It was painted by Édouard Manet in a commission for his friend Antonin Proust, then Minister of Fine Arts. The theme of the four seasons as female bodies was relatively common in the history of European art — even Manet's sister-in-law, Berthe Morisot, had painted these cycles. It was also habitual in Japanese prints (very popular at the time) to have the seasons portrayed as courtesans. Due to his poor health, the artist only managed to finish the first painting of the cycle, Spring, before his death in 1883. Encouraged by the success of this first portrait in the Salon of 1882 (shared with another great work of his late career: A Bar at the Folies-Bergère), Manet started to paint three versions of the Amazon aiming for the Salon of the following year.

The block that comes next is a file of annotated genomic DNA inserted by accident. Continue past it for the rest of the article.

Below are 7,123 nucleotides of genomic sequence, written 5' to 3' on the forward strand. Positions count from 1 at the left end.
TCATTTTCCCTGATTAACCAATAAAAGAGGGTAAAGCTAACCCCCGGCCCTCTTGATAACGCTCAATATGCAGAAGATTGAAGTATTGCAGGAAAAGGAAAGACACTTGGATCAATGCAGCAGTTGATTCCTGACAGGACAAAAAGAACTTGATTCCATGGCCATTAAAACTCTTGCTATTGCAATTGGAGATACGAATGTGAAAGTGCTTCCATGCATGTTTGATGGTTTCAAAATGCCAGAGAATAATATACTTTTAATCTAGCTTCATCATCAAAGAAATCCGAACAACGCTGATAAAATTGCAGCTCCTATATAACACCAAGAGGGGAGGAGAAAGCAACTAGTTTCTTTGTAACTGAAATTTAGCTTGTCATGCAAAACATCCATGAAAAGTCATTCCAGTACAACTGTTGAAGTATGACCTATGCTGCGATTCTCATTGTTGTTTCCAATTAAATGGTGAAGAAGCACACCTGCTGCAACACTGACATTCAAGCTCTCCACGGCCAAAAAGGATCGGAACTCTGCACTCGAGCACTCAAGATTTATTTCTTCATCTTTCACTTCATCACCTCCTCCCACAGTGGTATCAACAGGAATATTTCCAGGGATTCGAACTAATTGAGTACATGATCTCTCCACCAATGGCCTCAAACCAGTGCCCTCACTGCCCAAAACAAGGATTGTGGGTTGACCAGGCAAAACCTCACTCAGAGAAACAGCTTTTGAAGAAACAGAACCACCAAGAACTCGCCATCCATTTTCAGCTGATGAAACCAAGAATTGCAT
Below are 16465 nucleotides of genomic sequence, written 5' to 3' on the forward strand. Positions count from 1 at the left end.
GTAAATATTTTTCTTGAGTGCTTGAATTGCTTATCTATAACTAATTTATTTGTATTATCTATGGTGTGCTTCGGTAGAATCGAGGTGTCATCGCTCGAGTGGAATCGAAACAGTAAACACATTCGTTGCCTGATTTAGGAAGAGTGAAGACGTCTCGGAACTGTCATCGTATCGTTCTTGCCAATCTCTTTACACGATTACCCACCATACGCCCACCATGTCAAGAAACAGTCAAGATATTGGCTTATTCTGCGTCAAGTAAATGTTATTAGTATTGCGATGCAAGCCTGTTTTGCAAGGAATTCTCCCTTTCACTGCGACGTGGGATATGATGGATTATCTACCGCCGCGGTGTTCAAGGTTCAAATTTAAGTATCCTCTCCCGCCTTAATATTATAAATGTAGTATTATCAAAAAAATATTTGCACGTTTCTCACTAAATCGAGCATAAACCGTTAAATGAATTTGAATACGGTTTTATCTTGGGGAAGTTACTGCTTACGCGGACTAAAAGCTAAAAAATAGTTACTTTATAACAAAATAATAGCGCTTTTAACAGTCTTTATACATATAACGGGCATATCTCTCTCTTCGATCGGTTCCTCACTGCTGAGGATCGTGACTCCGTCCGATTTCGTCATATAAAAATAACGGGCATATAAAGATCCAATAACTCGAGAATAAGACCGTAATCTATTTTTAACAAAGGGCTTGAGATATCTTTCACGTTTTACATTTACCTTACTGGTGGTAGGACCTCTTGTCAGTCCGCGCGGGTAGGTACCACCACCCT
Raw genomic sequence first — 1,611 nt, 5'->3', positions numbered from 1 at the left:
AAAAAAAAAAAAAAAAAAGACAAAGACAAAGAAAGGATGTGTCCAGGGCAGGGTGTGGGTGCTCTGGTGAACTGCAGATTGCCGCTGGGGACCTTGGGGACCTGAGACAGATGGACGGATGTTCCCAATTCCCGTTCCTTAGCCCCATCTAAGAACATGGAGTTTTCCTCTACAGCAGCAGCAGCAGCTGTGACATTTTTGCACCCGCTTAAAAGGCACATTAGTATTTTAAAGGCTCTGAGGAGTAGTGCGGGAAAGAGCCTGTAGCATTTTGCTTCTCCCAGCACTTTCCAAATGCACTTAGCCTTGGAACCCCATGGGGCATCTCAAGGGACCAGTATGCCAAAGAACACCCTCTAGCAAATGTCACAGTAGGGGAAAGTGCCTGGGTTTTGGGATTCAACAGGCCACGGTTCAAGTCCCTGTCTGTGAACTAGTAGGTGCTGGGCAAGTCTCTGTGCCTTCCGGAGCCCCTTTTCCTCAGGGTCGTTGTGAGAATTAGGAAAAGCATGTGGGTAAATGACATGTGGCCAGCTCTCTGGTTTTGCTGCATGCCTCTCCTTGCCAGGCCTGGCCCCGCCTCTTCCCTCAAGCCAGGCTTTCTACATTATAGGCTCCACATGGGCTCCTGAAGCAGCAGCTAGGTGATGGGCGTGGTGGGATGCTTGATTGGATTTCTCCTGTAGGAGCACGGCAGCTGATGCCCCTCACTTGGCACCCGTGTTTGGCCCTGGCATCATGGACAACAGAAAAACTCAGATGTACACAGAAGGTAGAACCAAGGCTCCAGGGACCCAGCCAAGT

The painting here considered is the one exposed today in Museo Thyssen-Bornemisza of Madrid, and also the one that was chosen for a posthumous exhibition of the artist's work in 1884, hung at the École des Beaux-Arts between Spring and an unfinished Autumn. In the cycle, Manet pays great attention to the models' clothing, following Baudelaire's idea that fashion is an essential element of Modernity. In the Amazon the sitter is Henriette Chabot, the daughter of a bookseller of the rue de Moscou. She wears a riding outfit that the painter had borrowed from his friend Gallard d’Épinay. The darkness of the clothes gives the chance to appreciate Manet's mastery of the black tones in contrast with the paleness of the background.
The use of light might resemble the technique of the Impressionists at first, but in Manet it is functional to the study of colored surfaces, outlines and textures. This work, crafted so beautifully even though unfinished, clearly shows the artistry of the painter: how he is able so confidently to convey the essence of things. He was the first artist to capture the daily life of big cities in his painting, believing like Baudelaire that: "the true painter is he who is capable of extracting the epic side of modern life."